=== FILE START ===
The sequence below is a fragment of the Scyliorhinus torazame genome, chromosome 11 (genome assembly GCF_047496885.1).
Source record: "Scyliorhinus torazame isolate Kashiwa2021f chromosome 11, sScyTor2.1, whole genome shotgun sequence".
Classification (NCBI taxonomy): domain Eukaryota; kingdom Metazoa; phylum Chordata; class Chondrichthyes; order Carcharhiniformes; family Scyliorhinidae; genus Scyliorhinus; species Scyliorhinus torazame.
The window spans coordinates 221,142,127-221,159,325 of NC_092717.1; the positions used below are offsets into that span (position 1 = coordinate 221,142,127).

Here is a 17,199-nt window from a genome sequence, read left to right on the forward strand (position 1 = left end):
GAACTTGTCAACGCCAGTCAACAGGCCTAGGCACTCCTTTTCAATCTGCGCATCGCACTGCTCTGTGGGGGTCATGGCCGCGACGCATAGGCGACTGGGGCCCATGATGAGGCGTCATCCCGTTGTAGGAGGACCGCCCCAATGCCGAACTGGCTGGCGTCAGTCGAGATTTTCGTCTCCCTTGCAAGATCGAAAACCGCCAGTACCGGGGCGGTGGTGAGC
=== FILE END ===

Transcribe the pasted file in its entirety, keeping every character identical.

The sequence below is a fragment of the Scyliorhinus torazame genome, chromosome 11 (genome assembly GCF_047496885.1).
Source record: "Scyliorhinus torazame isolate Kashiwa2021f chromosome 11, sScyTor2.1, whole genome shotgun sequence".
Classification (NCBI taxonomy): domain Eukaryota; kingdom Metazoa; phylum Chordata; class Chondrichthyes; order Carcharhiniformes; family Scyliorhinidae; genus Scyliorhinus; species Scyliorhinus torazame.
The window spans coordinates 221,142,127-221,159,325 of NC_092717.1; the positions used below are offsets into that span (position 1 = coordinate 221,142,127).

Here is a 17,199-nt window from a genome sequence, read left to right on the forward strand (position 1 = left end):
GAACTTGTCAACGCCAGTCAACAGGCCTAGGCACTCCTTTTCAATCTGCGCATCGCACTGCTCTGTGGGGGTCATGGCCGCGACGCATAGGCGACTGGGGCCCATGATGAGGCGTCATCCCGTTGTAGGAGGACCGCCCCAATGCCGAACTGGCTGGCGTCAGTCGAGATTTTCGTCTCCCTTGCAAGATCGAAAACCGCCAGTACCGGGGCGGTGGTGAGC